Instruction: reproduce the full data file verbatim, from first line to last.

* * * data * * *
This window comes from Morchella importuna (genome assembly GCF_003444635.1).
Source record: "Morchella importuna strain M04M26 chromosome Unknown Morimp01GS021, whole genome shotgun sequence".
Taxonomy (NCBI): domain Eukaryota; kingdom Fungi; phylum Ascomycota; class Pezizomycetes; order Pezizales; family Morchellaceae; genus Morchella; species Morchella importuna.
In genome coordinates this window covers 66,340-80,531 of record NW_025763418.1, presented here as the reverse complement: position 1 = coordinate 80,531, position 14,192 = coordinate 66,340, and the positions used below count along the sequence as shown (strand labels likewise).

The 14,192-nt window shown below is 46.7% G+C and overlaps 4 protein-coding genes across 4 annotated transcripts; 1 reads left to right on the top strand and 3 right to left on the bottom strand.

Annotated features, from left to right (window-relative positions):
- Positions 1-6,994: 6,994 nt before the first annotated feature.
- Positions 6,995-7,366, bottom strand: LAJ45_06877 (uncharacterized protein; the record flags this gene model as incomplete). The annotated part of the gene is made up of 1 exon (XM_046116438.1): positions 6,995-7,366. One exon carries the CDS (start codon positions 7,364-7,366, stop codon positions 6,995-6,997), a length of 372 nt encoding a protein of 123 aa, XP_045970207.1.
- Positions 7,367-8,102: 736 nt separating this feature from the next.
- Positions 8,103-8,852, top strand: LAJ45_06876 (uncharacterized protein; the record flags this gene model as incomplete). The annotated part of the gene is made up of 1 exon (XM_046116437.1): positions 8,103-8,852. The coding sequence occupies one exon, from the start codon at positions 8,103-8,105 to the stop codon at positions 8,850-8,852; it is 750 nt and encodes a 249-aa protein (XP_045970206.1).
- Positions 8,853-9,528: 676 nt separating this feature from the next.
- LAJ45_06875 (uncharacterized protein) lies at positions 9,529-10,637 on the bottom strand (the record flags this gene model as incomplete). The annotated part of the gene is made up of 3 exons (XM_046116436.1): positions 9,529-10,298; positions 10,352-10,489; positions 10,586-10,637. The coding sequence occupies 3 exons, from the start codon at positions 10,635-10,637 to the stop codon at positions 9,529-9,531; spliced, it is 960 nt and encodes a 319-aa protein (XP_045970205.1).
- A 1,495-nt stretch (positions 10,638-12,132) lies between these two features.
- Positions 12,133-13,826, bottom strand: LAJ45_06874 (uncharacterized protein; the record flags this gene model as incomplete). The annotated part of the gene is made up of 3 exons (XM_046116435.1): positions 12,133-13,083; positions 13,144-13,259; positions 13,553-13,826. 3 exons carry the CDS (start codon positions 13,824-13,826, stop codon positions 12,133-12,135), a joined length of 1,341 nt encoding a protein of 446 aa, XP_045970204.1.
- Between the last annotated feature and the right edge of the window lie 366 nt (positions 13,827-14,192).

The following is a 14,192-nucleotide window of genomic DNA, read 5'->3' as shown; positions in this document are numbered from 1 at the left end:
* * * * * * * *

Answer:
This window comes from Morchella importuna (genome assembly GCF_003444635.1).
Source record: "Morchella importuna strain M04M26 chromosome Unknown Morimp01GS021, whole genome shotgun sequence".
Taxonomy (NCBI): domain Eukaryota; kingdom Fungi; phylum Ascomycota; class Pezizomycetes; order Pezizales; family Morchellaceae; genus Morchella; species Morchella importuna.
In genome coordinates this window covers 66,340-80,531 of record NW_025763418.1, presented here as the reverse complement: position 1 = coordinate 80,531, position 14,192 = coordinate 66,340, and the positions used below count along the sequence as shown (strand labels likewise).

The 14,192-nt window shown below is 46.7% G+C and overlaps 4 protein-coding genes across 4 annotated transcripts; 1 reads left to right on the top strand and 3 right to left on the bottom strand.

Annotated features, from left to right (window-relative positions):
- Positions 1-6,994: 6,994 nt before the first annotated feature.
- Positions 6,995-7,366, bottom strand: LAJ45_06877 (uncharacterized protein; the record flags this gene model as incomplete). The annotated part of the gene is made up of 1 exon (XM_046116438.1): positions 6,995-7,366. One exon carries the CDS (start codon positions 7,364-7,366, stop codon positions 6,995-6,997), a length of 372 nt encoding a protein of 123 aa, XP_045970207.1.
- Positions 7,367-8,102: 736 nt separating this feature from the next.
- Positions 8,103-8,852, top strand: LAJ45_06876 (uncharacterized protein; the record flags this gene model as incomplete). The annotated part of the gene is made up of 1 exon (XM_046116437.1): positions 8,103-8,852. The coding sequence occupies one exon, from the start codon at positions 8,103-8,105 to the stop codon at positions 8,850-8,852; it is 750 nt and encodes a 249-aa protein (XP_045970206.1).
- Positions 8,853-9,528: 676 nt separating this feature from the next.
- LAJ45_06875 (uncharacterized protein) lies at positions 9,529-10,637 on the bottom strand (the record flags this gene model as incomplete). The annotated part of the gene is made up of 3 exons (XM_046116436.1): positions 9,529-10,298; positions 10,352-10,489; positions 10,586-10,637. The coding sequence occupies 3 exons, from the start codon at positions 10,635-10,637 to the stop codon at positions 9,529-9,531; spliced, it is 960 nt and encodes a 319-aa protein (XP_045970205.1).
- A 1,495-nt stretch (positions 10,638-12,132) lies between these two features.
- Positions 12,133-13,826, bottom strand: LAJ45_06874 (uncharacterized protein; the record flags this gene model as incomplete). The annotated part of the gene is made up of 3 exons (XM_046116435.1): positions 12,133-13,083; positions 13,144-13,259; positions 13,553-13,826. 3 exons carry the CDS (start codon positions 13,824-13,826, stop codon positions 12,133-12,135), a joined length of 1,341 nt encoding a protein of 446 aa, XP_045970204.1.
- Between the last annotated feature and the right edge of the window lie 366 nt (positions 13,827-14,192).

The following is a 14,192-nucleotide window of genomic DNA, read 5'->3' as shown; positions in this document are numbered from 1 at the left end: